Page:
Level: II
Semester: 2
Number of Credits: 3
Prerequisites: ESST 1001 or BIOL 1262, BIOL 1263 and BIOL 1362


Course Description 

Healthy ecosystems rely on interactions between the living portions of the environment and its non-living components. However, human activities can cause significant disturbance as a result of the accidental or deliberate introduction of pollutants into the environment. These disturbances can cause significant alterations in the interactions between the various components that make up the ecosystem. The main focus would be on the effects of these pollutants and how they can be assessed using physicochemical and biological endpoints. Particular attention would be placed on describing (1) what pollution is and how/why it is harmful at multiple levels of biological organization, (2) what the root sources and causes of pollution are, (3) what happens to pollutants (chemical, biological and physical) when they enter the environment, and (4) how each pollutant class affects individual and community health over acute to chronic exposure periods. The course will focus on a variety of anthropogenic stressors in outdoor and indoor environments such as (1) chemical agents including ozone, asbestos, radon, smoke, nanoparticles, heavy metals, chlorination by-products, pesticides, petroleum hydrocarbons and endocrine active chemicals; (2) physical stressors including radiation, heat and noise; and (3) food/water-borne stressors such as bacteria, viruses, algae/biotoxins and parasites. The delivery of course materials would involve a combination of lectures, practicals, tutorials, and web based materials. Assessments are designed to encourage students to work continuously with the course materials.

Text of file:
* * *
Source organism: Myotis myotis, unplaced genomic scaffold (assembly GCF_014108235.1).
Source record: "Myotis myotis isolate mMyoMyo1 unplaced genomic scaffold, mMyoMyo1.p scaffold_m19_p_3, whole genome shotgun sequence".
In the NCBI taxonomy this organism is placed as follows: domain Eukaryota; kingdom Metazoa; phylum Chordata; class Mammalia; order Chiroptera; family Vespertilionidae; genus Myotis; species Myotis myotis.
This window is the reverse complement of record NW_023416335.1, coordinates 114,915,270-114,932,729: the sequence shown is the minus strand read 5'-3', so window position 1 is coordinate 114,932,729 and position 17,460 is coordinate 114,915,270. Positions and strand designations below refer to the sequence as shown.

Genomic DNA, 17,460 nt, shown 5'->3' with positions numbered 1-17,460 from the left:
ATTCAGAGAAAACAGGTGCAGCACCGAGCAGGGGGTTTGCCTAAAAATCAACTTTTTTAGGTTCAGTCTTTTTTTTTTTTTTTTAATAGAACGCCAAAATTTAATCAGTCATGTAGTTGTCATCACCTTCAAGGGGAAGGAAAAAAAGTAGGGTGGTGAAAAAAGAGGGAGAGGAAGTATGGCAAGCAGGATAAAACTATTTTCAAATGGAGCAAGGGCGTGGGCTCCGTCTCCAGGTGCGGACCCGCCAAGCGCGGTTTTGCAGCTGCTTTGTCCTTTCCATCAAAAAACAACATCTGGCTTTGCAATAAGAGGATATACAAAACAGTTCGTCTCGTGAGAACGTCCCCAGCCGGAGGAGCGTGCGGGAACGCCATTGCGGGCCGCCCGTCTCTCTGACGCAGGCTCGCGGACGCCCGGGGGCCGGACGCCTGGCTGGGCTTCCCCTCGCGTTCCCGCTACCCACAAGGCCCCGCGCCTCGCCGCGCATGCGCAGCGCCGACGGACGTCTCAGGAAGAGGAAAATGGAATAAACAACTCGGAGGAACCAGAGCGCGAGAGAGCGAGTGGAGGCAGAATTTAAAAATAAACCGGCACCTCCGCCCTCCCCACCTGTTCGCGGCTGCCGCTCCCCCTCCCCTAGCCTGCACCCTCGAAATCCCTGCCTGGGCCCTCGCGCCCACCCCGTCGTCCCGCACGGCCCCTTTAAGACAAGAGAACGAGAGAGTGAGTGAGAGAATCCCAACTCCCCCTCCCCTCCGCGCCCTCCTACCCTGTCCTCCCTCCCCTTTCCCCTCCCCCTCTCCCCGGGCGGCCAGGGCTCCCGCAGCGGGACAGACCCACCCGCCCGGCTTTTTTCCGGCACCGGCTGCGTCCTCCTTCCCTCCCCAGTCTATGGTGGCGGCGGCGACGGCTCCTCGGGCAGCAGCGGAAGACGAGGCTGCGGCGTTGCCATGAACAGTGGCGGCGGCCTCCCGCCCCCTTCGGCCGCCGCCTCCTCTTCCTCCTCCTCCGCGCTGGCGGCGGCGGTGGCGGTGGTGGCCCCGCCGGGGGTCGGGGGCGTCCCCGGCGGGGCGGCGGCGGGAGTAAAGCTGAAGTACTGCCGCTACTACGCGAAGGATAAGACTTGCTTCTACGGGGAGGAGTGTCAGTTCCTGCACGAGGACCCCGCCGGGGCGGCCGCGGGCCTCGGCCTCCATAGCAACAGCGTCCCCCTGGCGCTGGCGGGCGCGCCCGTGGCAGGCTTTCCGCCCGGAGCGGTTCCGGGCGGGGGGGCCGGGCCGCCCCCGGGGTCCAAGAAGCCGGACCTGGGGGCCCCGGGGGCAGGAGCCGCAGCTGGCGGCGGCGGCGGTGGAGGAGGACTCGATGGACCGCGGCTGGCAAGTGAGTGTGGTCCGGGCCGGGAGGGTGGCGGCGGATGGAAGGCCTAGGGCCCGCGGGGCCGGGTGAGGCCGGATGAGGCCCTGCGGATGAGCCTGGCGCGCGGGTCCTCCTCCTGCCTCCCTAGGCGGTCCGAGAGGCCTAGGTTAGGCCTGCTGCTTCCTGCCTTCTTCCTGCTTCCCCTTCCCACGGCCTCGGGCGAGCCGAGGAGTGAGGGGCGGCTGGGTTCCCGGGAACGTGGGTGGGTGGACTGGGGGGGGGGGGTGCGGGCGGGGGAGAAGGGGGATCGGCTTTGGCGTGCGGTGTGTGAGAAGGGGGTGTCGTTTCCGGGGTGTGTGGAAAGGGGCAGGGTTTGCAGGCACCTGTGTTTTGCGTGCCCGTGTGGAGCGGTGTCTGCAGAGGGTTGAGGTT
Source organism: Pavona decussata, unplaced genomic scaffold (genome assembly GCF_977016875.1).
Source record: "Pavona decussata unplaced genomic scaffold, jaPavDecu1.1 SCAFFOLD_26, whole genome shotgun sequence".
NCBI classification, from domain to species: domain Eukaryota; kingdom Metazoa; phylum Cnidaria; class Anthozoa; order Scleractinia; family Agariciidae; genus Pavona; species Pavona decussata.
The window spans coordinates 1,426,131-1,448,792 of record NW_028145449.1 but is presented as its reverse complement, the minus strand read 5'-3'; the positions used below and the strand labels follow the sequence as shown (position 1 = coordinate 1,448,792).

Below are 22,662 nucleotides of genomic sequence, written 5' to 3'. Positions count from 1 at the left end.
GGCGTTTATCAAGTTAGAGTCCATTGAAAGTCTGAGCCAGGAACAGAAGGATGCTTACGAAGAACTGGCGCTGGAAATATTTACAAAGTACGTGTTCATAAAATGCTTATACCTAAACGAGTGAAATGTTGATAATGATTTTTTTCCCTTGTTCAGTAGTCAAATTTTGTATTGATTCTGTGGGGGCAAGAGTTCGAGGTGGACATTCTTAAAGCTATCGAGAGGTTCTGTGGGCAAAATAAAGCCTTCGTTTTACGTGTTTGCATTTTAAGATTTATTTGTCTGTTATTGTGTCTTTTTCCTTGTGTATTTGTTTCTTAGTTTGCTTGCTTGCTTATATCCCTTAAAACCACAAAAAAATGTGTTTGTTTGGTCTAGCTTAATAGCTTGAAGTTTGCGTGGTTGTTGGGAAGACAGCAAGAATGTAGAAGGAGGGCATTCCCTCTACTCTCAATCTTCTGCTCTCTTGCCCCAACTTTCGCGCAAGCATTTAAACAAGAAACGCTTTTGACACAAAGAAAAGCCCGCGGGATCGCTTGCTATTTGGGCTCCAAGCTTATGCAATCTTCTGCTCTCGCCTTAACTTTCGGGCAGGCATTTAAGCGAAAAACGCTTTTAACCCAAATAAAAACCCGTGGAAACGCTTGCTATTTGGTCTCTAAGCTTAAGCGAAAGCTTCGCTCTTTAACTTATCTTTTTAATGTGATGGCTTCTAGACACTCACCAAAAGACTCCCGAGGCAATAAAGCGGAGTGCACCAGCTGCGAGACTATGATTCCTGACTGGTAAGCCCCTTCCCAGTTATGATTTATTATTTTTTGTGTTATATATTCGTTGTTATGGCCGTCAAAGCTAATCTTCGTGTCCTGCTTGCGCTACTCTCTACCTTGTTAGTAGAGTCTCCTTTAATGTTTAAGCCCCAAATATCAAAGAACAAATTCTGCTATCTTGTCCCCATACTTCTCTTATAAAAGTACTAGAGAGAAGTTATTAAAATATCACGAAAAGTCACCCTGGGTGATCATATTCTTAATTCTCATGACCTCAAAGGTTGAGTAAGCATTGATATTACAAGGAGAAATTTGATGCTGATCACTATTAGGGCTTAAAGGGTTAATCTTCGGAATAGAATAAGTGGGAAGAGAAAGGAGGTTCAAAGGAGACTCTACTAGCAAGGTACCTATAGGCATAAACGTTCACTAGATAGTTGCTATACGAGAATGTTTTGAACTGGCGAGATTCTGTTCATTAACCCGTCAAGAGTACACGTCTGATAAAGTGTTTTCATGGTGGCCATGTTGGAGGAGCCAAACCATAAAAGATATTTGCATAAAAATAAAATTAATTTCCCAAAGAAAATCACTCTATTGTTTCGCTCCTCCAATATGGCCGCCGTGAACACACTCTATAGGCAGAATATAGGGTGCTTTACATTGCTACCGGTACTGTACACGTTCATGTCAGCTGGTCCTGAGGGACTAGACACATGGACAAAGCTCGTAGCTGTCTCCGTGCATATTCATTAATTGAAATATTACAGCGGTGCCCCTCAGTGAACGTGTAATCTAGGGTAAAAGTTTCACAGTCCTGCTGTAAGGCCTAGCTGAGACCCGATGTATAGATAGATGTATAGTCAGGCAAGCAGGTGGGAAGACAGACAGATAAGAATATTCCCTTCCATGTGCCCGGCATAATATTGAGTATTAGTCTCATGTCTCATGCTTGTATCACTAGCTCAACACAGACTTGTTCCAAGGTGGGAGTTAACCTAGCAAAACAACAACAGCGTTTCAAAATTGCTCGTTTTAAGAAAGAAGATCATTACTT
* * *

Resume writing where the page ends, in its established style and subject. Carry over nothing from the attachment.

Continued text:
Coursework                 50%
Final Examination      50%


Top of Page